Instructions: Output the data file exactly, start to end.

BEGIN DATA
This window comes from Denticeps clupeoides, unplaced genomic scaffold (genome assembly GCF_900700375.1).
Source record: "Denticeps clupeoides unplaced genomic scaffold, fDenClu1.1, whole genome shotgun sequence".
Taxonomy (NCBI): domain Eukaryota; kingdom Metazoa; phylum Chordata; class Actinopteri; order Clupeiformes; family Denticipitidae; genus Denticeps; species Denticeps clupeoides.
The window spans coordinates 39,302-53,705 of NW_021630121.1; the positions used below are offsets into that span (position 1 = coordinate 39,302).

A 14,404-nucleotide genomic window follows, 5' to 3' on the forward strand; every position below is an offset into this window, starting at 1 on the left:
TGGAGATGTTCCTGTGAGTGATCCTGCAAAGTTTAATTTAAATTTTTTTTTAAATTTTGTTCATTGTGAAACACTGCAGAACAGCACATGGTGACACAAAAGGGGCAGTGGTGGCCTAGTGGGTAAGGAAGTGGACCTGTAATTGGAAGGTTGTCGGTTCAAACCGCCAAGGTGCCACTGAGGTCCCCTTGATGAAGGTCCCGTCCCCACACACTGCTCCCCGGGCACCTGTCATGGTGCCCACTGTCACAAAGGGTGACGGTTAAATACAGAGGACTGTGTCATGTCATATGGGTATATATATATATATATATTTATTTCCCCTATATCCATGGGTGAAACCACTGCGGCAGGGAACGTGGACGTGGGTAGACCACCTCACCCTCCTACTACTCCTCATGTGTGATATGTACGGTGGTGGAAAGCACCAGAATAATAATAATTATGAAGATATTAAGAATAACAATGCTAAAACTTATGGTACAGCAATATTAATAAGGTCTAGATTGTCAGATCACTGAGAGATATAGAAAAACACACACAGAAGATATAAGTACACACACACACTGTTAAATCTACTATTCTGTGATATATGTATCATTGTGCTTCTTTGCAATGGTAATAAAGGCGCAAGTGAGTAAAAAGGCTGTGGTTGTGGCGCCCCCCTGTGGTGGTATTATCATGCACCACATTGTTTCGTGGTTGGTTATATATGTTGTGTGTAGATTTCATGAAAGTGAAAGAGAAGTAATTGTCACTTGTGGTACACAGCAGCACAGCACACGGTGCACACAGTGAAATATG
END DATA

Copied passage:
This window comes from Denticeps clupeoides, unplaced genomic scaffold (genome assembly GCF_900700375.1).
Source record: "Denticeps clupeoides unplaced genomic scaffold, fDenClu1.1, whole genome shotgun sequence".
Taxonomy (NCBI): domain Eukaryota; kingdom Metazoa; phylum Chordata; class Actinopteri; order Clupeiformes; family Denticipitidae; genus Denticeps; species Denticeps clupeoides.
The window spans coordinates 39,302-53,705 of NW_021630121.1; the positions used below are offsets into that span (position 1 = coordinate 39,302).

A 14,404-nucleotide genomic window follows, 5' to 3' on the forward strand; every position below is an offset into this window, starting at 1 on the left:
TGGAGATGTTCCTGTGAGTGATCCTGCAAAGTTTAATTTAAATTTTTTTTTAAATTTTGTTCATTGTGAAACACTGCAGAACAGCACATGGTGACACAAAAGGGGCAGTGGTGGCCTAGTGGGTAAGGAAGTGGACCTGTAATTGGAAGGTTGTCGGTTCAAACCGCCAAGGTGCCACTGAGGTCCCCTTGATGAAGGTCCCGTCCCCACACACTGCTCCCCGGGCACCTGTCATGGTGCCCACTGTCACAAAGGGTGACGGTTAAATACAGAGGACTGTGTCATGTCATATGGGTATATATATATATATATATTTATTTCCCCTATATCCATGGGTGAAACCACTGCGGCAGGGAACGTGGACGTGGGTAGACCACCTCACCCTCCTACTACTCCTCATGTGTGATATGTACGGTGGTGGAAAGCACCAGAATAATAATAATTATGAAGATATTAAGAATAACAATGCTAAAACTTATGGTACAGCAATATTAATAAGGTCTAGATTGTCAGATCACTGAGAGATATAGAAAAACACACACAGAAGATATAAGTACACACACACACTGTTAAATCTACTATTCTGTGATATATGTATCATTGTGCTTCTTTGCAATGGTAATAAAGGCGCAAGTGAGTAAAAAGGCTGTGGTTGTGGCGCCCCCCTGTGGTGGTATTATCATGCACCACATTGTTTCGTGGTTGGTTATATATGTTGTGTGTAGATTTCATGAAAGTGAAAGAGAAGTAATTGTCACTTGTGGTACACAGCAGCACAGCACACGGTGCACACAGTGAAATATG